Network Monitoring on ARM-Based Equipment in West Africa to Fight Ebola
The Inveneo team has partnered with NetHope, EveryLayer, Cisco, and Facebook to extend broadband connectivity to medical centers fighting the Ebola crisis in West Africa. Our team is implementing the most relevant pieces of technology on the market, and often we rely on ARM-based products. For the Ebola Response Connectivity Initiative (ERCI), the Inveneo team plans to use the BeagleBone Black Rev C, a Linux computer the size of a credit card. It is a “heart beat” technology that Inveneo will heavily rely on throughout the ERCI project to monitor the broadband network health.
The ARM-based Beaglebone with its energy efficient, yet powerful processing power, offers the project real-time analysis through its AM335x 720MHz ARM® processor. The project will place Beaglebones in strategic points in the network for monitoring using SmokePing software.
SmokePing works by sending many tests within a small period of time called pings and then calculates the median. Inveneo found that this open source program SmokePing is the single most useful measure of network performance, with a single graphic showing both latency and packet loss. The data then is displayed graphically in a Network Operation Center (NOC) being established in Ghana. By using this approach, the NOC staff can be proactive in addressing network outage, bandwidth issues, and overall network reliability.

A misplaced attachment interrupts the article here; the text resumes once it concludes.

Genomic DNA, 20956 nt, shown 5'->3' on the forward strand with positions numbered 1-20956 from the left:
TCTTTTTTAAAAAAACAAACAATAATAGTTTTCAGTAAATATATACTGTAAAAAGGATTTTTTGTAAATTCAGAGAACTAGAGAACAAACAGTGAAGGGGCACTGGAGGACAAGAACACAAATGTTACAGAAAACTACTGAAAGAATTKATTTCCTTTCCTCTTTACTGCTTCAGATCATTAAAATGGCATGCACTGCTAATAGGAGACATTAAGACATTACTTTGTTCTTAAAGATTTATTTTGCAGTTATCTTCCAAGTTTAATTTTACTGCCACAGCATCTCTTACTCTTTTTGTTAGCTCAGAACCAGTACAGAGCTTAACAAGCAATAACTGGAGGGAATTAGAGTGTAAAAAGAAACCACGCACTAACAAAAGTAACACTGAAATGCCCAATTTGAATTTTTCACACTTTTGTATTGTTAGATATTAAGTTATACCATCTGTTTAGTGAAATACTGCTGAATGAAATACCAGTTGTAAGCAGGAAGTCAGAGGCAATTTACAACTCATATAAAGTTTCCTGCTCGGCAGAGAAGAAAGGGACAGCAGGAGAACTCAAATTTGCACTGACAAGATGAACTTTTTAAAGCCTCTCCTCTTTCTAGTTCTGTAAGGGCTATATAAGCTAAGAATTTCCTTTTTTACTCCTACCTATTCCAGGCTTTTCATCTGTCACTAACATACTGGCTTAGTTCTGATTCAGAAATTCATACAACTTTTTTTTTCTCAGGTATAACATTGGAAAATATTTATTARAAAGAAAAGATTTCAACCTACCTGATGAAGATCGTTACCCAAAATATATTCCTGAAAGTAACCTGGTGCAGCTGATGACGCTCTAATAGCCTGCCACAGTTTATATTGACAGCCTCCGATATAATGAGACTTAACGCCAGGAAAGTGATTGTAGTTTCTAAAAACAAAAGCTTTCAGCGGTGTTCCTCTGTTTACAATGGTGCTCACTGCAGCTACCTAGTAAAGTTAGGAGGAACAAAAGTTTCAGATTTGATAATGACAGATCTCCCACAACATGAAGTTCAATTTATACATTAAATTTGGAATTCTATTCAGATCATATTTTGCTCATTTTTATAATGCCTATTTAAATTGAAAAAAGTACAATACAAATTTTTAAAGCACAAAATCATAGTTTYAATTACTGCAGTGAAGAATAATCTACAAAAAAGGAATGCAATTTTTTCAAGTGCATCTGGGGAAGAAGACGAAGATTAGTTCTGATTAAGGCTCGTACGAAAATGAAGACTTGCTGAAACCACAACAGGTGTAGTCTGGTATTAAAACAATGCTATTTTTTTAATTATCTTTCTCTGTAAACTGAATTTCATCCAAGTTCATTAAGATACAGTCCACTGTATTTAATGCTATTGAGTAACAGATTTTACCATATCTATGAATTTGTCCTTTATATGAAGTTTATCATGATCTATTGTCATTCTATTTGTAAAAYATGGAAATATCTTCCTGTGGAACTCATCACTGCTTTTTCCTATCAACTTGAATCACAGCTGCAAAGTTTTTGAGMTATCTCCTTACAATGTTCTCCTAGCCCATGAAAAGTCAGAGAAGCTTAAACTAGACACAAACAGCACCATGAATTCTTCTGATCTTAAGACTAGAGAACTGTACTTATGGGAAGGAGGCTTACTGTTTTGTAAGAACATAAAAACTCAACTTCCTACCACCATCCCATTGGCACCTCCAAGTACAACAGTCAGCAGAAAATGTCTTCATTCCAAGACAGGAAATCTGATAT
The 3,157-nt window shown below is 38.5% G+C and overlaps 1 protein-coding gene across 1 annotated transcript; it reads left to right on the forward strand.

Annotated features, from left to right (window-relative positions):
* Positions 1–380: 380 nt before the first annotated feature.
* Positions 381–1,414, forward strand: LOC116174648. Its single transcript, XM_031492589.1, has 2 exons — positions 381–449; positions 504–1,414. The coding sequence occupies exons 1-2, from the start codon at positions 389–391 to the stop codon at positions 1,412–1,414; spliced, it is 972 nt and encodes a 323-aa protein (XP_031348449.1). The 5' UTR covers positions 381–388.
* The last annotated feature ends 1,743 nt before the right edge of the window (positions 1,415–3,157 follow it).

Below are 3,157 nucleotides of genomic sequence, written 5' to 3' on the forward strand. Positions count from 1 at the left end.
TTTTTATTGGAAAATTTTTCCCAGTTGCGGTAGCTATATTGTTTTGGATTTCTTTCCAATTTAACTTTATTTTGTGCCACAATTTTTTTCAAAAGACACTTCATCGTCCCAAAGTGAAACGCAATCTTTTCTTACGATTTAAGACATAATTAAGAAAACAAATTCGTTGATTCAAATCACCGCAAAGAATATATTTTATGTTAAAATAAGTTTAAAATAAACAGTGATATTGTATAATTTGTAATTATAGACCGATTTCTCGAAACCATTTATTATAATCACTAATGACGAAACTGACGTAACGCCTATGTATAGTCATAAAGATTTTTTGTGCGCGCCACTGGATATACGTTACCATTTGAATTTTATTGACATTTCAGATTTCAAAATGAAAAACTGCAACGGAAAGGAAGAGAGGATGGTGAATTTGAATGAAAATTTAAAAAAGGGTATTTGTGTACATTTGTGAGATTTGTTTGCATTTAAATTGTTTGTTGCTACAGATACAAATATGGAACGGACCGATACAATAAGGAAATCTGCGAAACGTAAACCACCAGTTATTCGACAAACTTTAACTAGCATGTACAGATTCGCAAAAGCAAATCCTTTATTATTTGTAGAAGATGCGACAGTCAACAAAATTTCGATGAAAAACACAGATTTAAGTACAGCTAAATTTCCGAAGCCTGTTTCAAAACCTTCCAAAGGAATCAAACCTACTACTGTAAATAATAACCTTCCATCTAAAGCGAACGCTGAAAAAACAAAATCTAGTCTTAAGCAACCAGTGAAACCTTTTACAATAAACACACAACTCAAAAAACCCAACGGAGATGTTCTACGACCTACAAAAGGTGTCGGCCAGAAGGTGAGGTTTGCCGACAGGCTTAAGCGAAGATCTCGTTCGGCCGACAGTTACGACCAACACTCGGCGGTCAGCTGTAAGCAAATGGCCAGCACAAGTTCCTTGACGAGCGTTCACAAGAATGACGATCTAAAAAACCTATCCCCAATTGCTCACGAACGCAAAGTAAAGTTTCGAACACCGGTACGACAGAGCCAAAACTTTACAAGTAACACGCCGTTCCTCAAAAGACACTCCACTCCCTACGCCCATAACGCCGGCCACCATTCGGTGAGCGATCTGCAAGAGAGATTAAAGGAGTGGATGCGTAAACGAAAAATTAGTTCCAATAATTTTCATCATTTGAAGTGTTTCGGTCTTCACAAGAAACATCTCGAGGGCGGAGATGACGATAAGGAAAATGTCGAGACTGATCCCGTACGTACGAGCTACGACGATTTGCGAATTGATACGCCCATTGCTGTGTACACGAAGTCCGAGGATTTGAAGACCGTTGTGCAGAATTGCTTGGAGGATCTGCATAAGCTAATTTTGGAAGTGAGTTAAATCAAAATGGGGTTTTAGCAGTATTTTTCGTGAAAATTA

In addition to SmokePing, our team will be using Zabbix, which will be installed for network monitoring. Zabbix is a free, open source program that monitors the radios and networking hardware over various protocols, including SNMP (Simple Network Management Protocol), which is a standard protocol for network monitoring. While SmokePing monitors the quality of the connection through packet loss, round trip time, and jitter, Zabbix collects a lot more information, has a very good user interface, and generates alerts via email when a device is performing poorly or is offline. Finally, it reports to the cloud so one can use a web-based front-end that can be assessed from any location (as long as there is an Internet connection).
Our team will use BeagleBones because they run the Ubuntu operating system and also provide access to other command line tools which are useful for monitoring the network that would be used/ran directly by a human. By adding Smokeping and Zabbix, our software will be constantly running in the background and will be accessible from the cloud for access by the NOC.